Putting my Money Where my Mouth is

This past year has been a trial in commitment, setbacks, and follow-through. I started going to the gym in December of last year.  I started working with a trainer in January.  I set goals for myself with weight lifting. In March, I herniated a disc.  So then I started running instead of lifting. I set more goals for myself.  In September, I found out I had to have my gallbladder removed. Since then, I have been trying to figure out how to get my  body to work best without it.  That’s just the physical stuff. This year has been about being better.  This year has taught me numerous things about myself as well as others.

Not only have I been learning things through my personal life, but also the outside world.  Before Occupy Wall Street came along, I had watched Inside Job, which was seriously eye-opening and a definite must-see.  I had read lots of articles and had lots of discussions about how things were so messed up and maybe that’s why I have latched onto OWS, as it is (to some extent) a natural progression of what I was thinking already.  Between OWS and the changes to my job due to consumerist demands, I have started to make some decisions.

Today, I put a list on my Facebook of things I would like to get rid of.  I started this earlier in the year when I sold a lot of the toys that I had been sitting on via eBay and felt a lot lighter because of it.  These are things that I don’t need or want.  I feel as if my mind (and my apartment) will feel clearer after unnecessary things are gone.  This is not a diatribe about how owning stuff is bad.  I have a lot of things. I stood in line for an iPad this year, for goodness’ sake! But there is a difference between owning things and them owning you. There is a difference between wanting to get nice Christmas gifts for people you care about and showing up to shop on Thanksgiving day.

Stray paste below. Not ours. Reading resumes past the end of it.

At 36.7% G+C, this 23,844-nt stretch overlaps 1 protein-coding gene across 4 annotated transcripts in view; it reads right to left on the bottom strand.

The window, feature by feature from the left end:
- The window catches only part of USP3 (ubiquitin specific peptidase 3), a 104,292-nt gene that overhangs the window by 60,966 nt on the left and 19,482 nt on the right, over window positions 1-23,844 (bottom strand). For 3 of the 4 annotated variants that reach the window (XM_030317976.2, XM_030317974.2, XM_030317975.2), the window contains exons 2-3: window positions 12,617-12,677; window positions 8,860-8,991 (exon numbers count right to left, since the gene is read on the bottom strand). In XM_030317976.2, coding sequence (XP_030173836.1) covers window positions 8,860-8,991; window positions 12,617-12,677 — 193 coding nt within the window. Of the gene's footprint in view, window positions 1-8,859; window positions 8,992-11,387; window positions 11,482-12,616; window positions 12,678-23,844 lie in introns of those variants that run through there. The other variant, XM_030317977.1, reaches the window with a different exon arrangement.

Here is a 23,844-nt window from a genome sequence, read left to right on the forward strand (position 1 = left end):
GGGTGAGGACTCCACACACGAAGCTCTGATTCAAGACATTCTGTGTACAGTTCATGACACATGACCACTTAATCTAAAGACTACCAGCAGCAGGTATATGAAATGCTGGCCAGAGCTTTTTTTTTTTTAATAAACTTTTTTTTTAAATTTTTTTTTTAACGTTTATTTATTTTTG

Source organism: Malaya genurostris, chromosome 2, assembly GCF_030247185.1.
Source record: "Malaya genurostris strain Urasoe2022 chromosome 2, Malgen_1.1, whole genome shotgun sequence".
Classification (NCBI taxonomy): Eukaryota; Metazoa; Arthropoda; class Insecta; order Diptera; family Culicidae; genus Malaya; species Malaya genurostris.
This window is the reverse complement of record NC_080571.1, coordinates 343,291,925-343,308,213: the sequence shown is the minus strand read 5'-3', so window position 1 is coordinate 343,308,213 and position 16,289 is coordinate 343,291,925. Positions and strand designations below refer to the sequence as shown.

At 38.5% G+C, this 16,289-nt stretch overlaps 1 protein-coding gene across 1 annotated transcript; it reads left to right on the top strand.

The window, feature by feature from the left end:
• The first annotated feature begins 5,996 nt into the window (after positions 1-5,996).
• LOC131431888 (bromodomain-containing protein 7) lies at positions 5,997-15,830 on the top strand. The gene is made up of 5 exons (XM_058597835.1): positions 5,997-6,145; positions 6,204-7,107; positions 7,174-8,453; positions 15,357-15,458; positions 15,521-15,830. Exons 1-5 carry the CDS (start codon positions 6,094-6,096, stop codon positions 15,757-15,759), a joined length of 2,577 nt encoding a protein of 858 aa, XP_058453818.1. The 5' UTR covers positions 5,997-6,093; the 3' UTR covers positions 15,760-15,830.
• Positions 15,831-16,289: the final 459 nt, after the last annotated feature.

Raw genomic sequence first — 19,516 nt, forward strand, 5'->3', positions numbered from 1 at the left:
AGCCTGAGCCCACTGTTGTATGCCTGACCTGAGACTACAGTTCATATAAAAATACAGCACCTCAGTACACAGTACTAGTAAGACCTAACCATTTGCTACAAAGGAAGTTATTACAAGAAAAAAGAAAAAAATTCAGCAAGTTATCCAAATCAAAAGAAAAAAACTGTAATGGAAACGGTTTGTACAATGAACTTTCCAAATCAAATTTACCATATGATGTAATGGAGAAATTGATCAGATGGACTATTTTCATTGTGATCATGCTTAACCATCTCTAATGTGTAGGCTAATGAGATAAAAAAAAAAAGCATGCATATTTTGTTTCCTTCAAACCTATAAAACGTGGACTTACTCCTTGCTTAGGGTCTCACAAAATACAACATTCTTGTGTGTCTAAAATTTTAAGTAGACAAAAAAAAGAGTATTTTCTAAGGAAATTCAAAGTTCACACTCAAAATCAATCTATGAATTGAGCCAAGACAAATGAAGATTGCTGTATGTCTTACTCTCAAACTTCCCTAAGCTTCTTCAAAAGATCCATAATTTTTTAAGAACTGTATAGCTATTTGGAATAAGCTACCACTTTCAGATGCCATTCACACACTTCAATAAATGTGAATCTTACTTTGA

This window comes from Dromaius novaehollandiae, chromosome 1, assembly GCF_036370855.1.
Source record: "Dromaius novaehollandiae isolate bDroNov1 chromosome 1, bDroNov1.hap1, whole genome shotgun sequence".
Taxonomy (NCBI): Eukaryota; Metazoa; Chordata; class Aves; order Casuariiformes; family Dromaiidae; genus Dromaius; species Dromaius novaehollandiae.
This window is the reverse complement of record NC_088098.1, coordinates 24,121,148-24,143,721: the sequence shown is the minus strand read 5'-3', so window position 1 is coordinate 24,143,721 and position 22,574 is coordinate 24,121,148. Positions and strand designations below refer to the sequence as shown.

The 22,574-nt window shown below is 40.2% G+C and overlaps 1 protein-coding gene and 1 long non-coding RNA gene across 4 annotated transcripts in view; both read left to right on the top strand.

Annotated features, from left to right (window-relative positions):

Some people have seemed confused as to why I was so against Black Friday this year.  As someone who works in retail, I understand this is part of the package.  I signed away a lot of freedom on the holidays when I took the job.  However, the constant catering to higher and higher consumer demand to the point that some stores are opening at 10pm or midnight on Thanksgiving night, there is pepper spraying and riots, etc… That’s too much.  Where does it stop?  To me, this directly connects to OWS and the idea that we are losing our non-consumerist ideals.  Stuff is more important than spending time with your family.  Money is more important than being an honest worker.  My job depends on people buying stuff.  Again, I am not against stuff.  (I want people to take the stuff I’m getting rid of and put it to good use because I am not!) I am not against gifts and Christmas and my company making money.  But, for me, some of those things are becoming significantly less important compared to spending time with people or taking the time to do something else like run, read a book, etc.

So I am getting rid of some stuff and focusing on the other things that make my life better.  This year, I took in a kitten, Maus, that was dumped outside and she has been one of the highlights of the past few months (along with Thor, my older cat, of course).  I am reading more regularly about many things.  I am trying to continue to better myself physically and mentally.  I am valuing the conversations that I have had with others about life and the world. I am learning to remember to be grateful every day for my family and friends.  Stuff isn’t necessary in that, at least not the stuff cluttered around here.  So I’m getting rid of it.  The other part of my plan is not buying Christmas presents for anyone but my family this year.  If someone really wants to buy me a gift, I am going to give them a list of charities they can donate money to.  While there are things I need like everyone else does, I can figure that out, I think.

I hope this has not sounded soap-boxy.  I don’t mean it to be. I really just wanted to say, I’ve been bitching about a lot of things in regards to consumerism and OWS and I’m trying to align my life with my ideals. I’m trying to put my words into actions.


Edited to add:

This video sort of really sums up a lot of what I haven’t even tried to say here. It kind of makes me happy every time I watch it.  I picked up the guy’s book to see what else he might have to say.  Watch.